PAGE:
Juan Books

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I have also developed a sort of animosity towards high definition DVDs. They represent too great an expense in terms of trouble, money, time and frustration, and the benefits are in my opinion minimal.

DVD changed many things when it came out; it was not simply an improvement in video quality. It was convenient and affordable enough to make owning movies mainstream for the first time ever. HD-DVDs represent simply a little more of the same, for a much greater cost. DVDs look stunning on any TV, whereas you need to invest thousands in a whole new display to even begin to see a difference with HD-DVDs.

In addition to the thousands you need to spend in new hardware, you also need to replace the DVDs you have already bought over the years. And for all the trouble and $$$ what do you get? A little more resolution.

I'm happy with current DVDs, and really hope studios concentrate in content (such as the miraculous Mad About You S3 announcement) rather than starting over with a marginally better format.
 

MatthewA

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Some titles I'd gladly rebuy in HD if the picture quality was improved significantly. Dallas and The Waltons come to mind. And if shows that were screwed up on DVD in terms of editing, etc. were improved upon in their HD versions.

With stuff like "I Love Lucy" which has already been done justice on DVD and then some, the only way they can really improve upon it is to allow the option to recreate original broadcasts with commercials, amongst other extras.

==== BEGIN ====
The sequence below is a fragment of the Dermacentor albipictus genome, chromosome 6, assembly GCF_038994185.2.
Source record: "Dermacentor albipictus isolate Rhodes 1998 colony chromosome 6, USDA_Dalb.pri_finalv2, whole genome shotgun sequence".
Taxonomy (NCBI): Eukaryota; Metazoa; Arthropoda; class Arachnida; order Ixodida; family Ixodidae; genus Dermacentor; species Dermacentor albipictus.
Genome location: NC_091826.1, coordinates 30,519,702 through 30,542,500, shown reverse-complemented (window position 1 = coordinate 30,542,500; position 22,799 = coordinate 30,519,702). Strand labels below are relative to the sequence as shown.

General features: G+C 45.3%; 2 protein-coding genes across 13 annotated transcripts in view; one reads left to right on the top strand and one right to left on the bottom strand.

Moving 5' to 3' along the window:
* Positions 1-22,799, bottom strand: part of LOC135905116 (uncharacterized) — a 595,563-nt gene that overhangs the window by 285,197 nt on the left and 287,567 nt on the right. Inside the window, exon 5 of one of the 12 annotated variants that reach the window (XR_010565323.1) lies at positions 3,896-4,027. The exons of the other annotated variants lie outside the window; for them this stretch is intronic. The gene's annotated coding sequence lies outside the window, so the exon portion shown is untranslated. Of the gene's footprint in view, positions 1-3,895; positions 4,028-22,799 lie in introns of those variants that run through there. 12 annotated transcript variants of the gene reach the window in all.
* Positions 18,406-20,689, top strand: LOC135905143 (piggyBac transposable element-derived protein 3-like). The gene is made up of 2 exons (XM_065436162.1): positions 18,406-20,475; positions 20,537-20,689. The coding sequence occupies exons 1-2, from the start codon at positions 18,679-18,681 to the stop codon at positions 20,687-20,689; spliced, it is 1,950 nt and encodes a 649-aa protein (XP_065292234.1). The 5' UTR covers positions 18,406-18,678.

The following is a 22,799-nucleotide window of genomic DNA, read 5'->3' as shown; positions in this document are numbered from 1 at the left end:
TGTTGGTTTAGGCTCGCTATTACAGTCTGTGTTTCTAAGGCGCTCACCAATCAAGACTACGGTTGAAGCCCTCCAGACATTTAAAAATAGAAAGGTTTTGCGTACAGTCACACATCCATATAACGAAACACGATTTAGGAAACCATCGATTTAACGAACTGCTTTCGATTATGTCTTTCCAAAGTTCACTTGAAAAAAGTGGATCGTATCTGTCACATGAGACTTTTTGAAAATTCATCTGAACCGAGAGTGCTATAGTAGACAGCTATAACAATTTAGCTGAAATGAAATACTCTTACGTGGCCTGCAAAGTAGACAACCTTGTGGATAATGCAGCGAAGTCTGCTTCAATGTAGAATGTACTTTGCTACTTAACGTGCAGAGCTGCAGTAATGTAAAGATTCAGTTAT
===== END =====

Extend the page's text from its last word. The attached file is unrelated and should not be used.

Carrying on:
Then there's the aspect ratio issue on 4:3 shows. I sincerely hope that they don't try to crop them.

As I've said before, videotaped shows could fit their entire runs on a couple of discs, or even one disc. The storage space that would be saved would help (on my shelf, that is), and there may even be room for substantial extras.
 

RickER

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Not in the slightest bit do i worry. I would worry more that if i bought into an HD DVD format id pick the one that looses. I have an HD TV and i think my regular DVDs are serving me fine played from my upconverting DVD player.
 

TravisR

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To answer the question in the title of the thread: Nope. A majority of people at HTF haven't made the switch so the average consumer will be making the switch in about 2090.
Seriously though, I could see it taking another decade until SD DVDs are dropped. And as others have said, TV stuff seems to not really be on the radar of many companies and even the ones that are releasing TV stuff only are releasing the newest season.
 

Glenn Overholt

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Gee, you guys are really optimistic about SD continuing for ages. How does 2-1/2 years sound? If the FCC goes with the new broadcast standards, it won't be long until standard TV is going to look better than some of your DVD's.

As for the TV seasons though, you really don't have anything to worry about because you'll still be able to play SD DVD's in HD players. Of course, the HD disks may carry an entire season on one disk, which will save shelf space, but who is going to sit down and watch an entire season of a show all at once anyway?

Glenn